Midget passed away in 2008 after a recurring battle with cancer. 

 Rick James
Rick James learned to shape at the Greg Noll’s factory in Hermosa Beach making The Mickey Dora Da Cat Model. One morning Mickey came by the Noll Factory to have Ricky shape him a new surfboard. They finished around lunch. Greg went to the store to get the usual Friday beer keg and the rest of the guys went to lunch. Mickey wanted a special fin for his new surfboard. Ricky accidently cut off his thumb. He was in shock with blood spurting everywhere. 
When he got to the hopistal, the ER doctor asks where’s the thumb? He said he could sew it back on. Mickey raced back to the factory  screaming, “Where’s the thumb?”

Greg held up a block of resin and said, “How do you like my new paper weight?” He had filled a Dixie Cup with resin and dropped the thumb in. With catalyst!!

Miki raced back to the ER and handed the doctor the block of resin with Ricky’s thumb. The doctor said, “What am I supposed to do with this?” Ricky fainted.  

When Rick told South Bay legendary surfer Mike Purpus the story, Mike said “I loved that thumb.” Ricky replied, “Not as much as I did.” Rick had his shop in San Clemente for many years until he sold it in the late ‘70s.

 Jay “Sparky” Longley   
Now here is a guy, after he started Rainbow Sandals, has been more successful than maybe ANY of us – but you would never know it from how he hangs with all the guys here at Los Molinos.
He was originally a rail sander for Joe Quigg and then for Dale Velzy. After that, he started making sandals in his garage and selling them via poaching the sawdust festival in the parking lot. They kicked him out 

So he went to San Clemente and rented part of a building from Fred Gregory. Having no money, he promised Fred he would pay him in two weeks after selling sandals and he came through, the rest is history. 

It’s one of the biggest sandal companies in the USA now, and it started right here at Los Molinos with Jay “Sparky” Longley.

But here is a story that tells you what this man will do to make it work. He planned a photo shoot with Art Brewer – Art was a good man with a camera and also a friend to a lot of us here. So they are about ready to do the shoot and Sparky runs over his own foot with a FORKLIFT. Does he quit the shoot? Hell no, he finishes the photo shoot with Art  Brewer anyway and THEN goes to the doctor!!

 Terry Senate
Terry started his board building career at Bahne who taught him board design. He also was mentored by the great Ben Aipa when he was making the first Stingers. Over the years he’s made boards for Shane Dorian, Ross Williams, Brock Little, and Pat O’Connell. But part of the reason why Terry has so many customers is that he takes a lot of time to talk to each individual - as every good custom shaper does. 

But as everybody knows Terry is famous for telling bad jokes. He’ll say “Hey, wanna hear a joke?” And then he tells you the same joke he told you two months ago! And six months ago!
All kidding aside, Terry has been a top shaper here on Los Molinos for way more than 25 years. And he has beaten every health problem that has come down the pike. One of the most beloved guys in the surf ghetto - or anywhere.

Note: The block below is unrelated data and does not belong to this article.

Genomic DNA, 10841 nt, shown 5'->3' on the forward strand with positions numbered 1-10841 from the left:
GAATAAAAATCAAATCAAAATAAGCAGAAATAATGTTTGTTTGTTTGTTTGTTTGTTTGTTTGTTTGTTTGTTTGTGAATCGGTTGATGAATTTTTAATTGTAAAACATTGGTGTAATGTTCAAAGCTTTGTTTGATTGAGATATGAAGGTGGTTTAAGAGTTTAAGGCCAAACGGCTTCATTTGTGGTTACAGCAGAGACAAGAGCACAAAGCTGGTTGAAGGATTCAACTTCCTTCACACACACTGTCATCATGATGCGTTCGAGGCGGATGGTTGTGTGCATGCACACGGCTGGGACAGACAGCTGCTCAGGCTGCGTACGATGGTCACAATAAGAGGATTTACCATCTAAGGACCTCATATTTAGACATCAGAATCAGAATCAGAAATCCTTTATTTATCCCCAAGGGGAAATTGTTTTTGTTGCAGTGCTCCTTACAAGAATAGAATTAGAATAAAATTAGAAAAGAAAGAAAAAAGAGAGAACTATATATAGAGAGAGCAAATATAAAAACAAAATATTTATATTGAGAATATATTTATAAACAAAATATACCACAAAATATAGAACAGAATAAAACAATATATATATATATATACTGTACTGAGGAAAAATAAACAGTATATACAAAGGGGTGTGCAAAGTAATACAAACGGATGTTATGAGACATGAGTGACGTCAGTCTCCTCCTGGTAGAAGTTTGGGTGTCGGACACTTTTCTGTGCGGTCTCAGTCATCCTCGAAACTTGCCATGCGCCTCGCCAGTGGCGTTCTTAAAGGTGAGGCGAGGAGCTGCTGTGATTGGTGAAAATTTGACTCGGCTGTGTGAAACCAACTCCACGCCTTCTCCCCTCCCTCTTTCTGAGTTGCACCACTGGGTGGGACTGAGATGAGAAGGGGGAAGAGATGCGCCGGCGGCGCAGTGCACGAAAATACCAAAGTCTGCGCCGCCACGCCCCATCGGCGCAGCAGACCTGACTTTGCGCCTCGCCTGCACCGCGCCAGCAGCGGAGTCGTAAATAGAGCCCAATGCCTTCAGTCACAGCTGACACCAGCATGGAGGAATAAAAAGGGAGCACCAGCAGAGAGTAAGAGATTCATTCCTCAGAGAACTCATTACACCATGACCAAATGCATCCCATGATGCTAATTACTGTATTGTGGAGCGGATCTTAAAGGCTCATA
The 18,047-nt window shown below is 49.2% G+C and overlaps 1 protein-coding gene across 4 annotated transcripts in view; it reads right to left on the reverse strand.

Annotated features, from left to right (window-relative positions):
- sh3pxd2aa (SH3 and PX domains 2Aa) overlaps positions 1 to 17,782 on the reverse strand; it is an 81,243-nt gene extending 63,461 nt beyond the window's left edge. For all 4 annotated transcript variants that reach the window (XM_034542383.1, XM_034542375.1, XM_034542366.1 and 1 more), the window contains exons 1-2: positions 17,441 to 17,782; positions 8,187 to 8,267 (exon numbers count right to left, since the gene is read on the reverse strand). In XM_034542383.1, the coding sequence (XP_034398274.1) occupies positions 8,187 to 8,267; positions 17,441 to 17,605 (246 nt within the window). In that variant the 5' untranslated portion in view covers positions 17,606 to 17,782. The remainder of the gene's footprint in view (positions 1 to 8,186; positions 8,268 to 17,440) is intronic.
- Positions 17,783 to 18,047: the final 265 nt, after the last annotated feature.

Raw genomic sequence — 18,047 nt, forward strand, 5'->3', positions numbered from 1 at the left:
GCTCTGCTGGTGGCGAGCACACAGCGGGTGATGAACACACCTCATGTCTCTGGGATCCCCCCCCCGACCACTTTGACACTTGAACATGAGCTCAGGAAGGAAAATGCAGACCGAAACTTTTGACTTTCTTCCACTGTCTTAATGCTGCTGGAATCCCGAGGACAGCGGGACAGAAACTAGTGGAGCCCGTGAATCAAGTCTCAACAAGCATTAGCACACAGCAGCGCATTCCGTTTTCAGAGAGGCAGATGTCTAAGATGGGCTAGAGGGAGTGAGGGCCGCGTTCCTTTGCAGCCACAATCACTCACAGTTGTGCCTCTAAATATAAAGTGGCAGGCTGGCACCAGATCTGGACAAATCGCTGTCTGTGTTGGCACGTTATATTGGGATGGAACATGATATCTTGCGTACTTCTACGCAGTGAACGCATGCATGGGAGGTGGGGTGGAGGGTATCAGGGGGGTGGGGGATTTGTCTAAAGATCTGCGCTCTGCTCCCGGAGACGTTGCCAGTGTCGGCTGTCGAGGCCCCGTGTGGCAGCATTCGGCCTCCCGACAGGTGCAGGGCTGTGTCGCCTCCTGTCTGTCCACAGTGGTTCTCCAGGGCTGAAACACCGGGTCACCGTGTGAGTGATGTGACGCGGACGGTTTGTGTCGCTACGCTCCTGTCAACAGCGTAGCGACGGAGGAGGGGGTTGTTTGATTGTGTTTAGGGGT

Danny Brawner
Growing up in the San Clemente area, Danny was one of the very 1st surfers in the area back in the late ‘40s. He played drums for the Sandals band in the early ‘60s surf music craze. You might remember that band’s music was the soundtrack for Bruce Brown’s Endless Summer movie.
Brawner was the lynchpin craftsman for Hobie’s Dana Point factory, working with Micky Munoz, Gerry Lopez and Corky Carroll. For over 40 years he pin-lined and resin-tinted the majority of Hobie surfboard-shaper Terry Martin’s estimated 80,000 boards at the Hobie factory.

One board in particular, which some at Hobie claim may have been the most important board the company ever made, was a 3-foot board turned around overnight for President Richard Nixon. Nixon’s daughter, Tricia, had ordered a board from Hobie for her father for Father’s Day shortly after they arrived in the Western White House above Cottons Point in San Clemente. The board, presidential seal and all, fell over inside the factory and was damaged before being given to the president. So Danny worked all night and day to make this three foot replica for Father’s Day and then give him the real life-size model later. Who else in the surfing world can say they made a surfboard for POTUS! 

 Herbie Fletcher 

He was the first guy to do so many things: He was on the very first Hobie surf team. He was first guy to pioneer jet skis at Pipeline and the first guy to ride the nose at Backdoor Pipe. He made the first hot surf videos with the Wave Warriors.

He’s been on the cover of Surfer Magazine several times over five decades. His family has three generations of surf stars.

How’s this for namedropping: Herbie was in a movie by photo icon Bruce Weber. He paints 20 foot paintings with art icon Julian Schnabel. He worked making surfboards for the movie called Rainbow Bridge with Jimi Hendrix.

Herbie bought his first Surfboard in 1957 he was nine years old. He saw Dick Dale at the Rendezvous Ballroom in 1963. I don't think I know of anybody better at “side slipping” as Herb. He started Astrodeck right here on Los Molinos. He’s been making boards for 50 years. He’s owned a surf shop somewhere in San Clemente since 1972. He has closed down more bars than anyone I know! And he is still surfing Pipeline in his 70s!!

The next Rhythm and Resin Festival will be - September 7th 2024